CREDIT : Traders Cool to New Data; Bonds Inch Up
Bond prices rose slightly Wednesday in quiet trading, reacting only slightly to a wave of new economic data and a slump in gold prices.
The Treasury’s closely watched 30-year issue rose about point, or $2.50 for every $1,000 in face value. Its yield dipped to 9.01% from 9.04% late Tuesday.
The government released a number of economic statistics indicating that inflation remained steady, which would tend to support bond prices. But analysts said investor interest appeared to be focused on the precious metals market, where gold prices fell through the $400-an-ounce level in the United States for the first time since early last year.
The government reported that while consumer prices rose 0.4% in August, inflation held at a 5.2% annual rate, the same as in July.
The news on consumer prices and the fall in gold normally would bolster bond prices because they indicate an absence of inflationary pressures. But the market gave only a mild response, analysts said.
Consumer Spending Up
After rising early in the session, bond prices were little changed during the rest of the day, said Jay Goldinger, a principal of Capital Insight Inc., a Beverly Hills investment firm. “The market doesn’t know what to do with gold.”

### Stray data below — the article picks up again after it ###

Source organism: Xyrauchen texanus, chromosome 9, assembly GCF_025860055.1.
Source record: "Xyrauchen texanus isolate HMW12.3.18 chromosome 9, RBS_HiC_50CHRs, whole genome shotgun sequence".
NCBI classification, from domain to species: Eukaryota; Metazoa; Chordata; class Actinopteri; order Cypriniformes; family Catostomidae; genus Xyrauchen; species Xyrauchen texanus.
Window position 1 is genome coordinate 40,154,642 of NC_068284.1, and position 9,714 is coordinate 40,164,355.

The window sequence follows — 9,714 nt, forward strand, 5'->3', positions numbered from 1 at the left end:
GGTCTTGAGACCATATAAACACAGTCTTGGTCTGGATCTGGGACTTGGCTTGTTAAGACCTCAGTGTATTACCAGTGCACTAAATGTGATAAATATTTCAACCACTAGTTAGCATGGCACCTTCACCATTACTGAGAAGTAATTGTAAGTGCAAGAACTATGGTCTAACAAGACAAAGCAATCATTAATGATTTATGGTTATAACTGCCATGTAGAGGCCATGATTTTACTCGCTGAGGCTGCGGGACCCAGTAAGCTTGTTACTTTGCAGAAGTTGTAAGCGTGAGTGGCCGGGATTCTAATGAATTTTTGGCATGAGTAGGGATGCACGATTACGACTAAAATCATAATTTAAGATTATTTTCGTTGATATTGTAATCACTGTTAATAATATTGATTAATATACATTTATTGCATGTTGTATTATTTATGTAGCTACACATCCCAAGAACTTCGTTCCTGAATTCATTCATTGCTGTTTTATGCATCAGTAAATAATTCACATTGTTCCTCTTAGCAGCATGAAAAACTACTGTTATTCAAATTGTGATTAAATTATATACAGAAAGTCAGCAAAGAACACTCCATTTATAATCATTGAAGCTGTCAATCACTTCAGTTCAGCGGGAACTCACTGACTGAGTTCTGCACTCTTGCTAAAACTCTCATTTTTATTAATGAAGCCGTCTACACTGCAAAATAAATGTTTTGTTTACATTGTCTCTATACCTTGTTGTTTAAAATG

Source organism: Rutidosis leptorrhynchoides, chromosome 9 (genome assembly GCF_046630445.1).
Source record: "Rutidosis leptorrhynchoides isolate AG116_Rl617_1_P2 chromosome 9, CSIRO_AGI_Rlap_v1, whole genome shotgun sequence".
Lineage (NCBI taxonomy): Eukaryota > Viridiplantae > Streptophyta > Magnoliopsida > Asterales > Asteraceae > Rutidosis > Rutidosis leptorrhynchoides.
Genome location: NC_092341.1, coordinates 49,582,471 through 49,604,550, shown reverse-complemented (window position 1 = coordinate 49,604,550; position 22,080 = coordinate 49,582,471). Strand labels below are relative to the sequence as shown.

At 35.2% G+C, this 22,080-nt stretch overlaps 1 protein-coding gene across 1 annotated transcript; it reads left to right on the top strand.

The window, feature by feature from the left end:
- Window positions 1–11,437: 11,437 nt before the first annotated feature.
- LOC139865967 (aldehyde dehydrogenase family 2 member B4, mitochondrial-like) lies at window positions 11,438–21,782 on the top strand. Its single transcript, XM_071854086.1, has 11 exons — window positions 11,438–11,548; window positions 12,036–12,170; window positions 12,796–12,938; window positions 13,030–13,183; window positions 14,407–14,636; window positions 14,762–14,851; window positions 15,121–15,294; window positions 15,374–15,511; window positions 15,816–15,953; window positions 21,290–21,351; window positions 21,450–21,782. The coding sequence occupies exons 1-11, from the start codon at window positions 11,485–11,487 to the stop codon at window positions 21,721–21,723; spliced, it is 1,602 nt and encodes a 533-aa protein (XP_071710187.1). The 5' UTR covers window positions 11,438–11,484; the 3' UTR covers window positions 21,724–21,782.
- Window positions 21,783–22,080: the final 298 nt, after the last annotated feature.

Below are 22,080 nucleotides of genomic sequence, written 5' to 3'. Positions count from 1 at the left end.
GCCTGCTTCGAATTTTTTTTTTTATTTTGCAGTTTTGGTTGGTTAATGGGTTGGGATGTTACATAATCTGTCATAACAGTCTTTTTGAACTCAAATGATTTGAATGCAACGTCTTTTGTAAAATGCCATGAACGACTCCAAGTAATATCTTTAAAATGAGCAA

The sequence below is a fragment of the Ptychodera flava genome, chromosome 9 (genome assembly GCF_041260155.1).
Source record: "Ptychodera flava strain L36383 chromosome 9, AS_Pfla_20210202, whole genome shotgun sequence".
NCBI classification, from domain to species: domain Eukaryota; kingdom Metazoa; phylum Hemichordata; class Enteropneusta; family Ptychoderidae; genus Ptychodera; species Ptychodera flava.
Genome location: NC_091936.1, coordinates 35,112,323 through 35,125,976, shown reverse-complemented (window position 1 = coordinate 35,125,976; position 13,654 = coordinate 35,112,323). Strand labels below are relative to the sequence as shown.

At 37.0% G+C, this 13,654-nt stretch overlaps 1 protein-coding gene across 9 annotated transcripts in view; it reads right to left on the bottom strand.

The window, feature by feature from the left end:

Washington also reported that housing construction fell 3.3% last month and personal income rose a modest 0.2%, the lowest level in eight months. Consumer spending rose 0.5%.
Also Wednesday, the Treasury announced that it plans to sell $8.75 billion in two-year notes and $7 billion in four-year notes at auctions next week.
In the secondary market for Treasury bonds, prices of short-term government issues edged up 1/32 point to 1/16 point; intermediate maturities rose 1/16 point to 5/32 point, and 20-year issues were up 3/16 point, according to Telerate Inc., a financial information service.
Yields on three-month Treasury bills declined 1 basis point to 7.39% as the discount fell to 7.17%. Yields on six-month bills were unchanged at 7.73% with a discount of 7.35%. Yields on one-year bills rose 2 basis points to 8.02% as the discount rose to 7.49%.
The federal funds rate, the interest on overnight loans between banks, was quoted late in the day at 8.875%, up from 8.125% late Tuesday.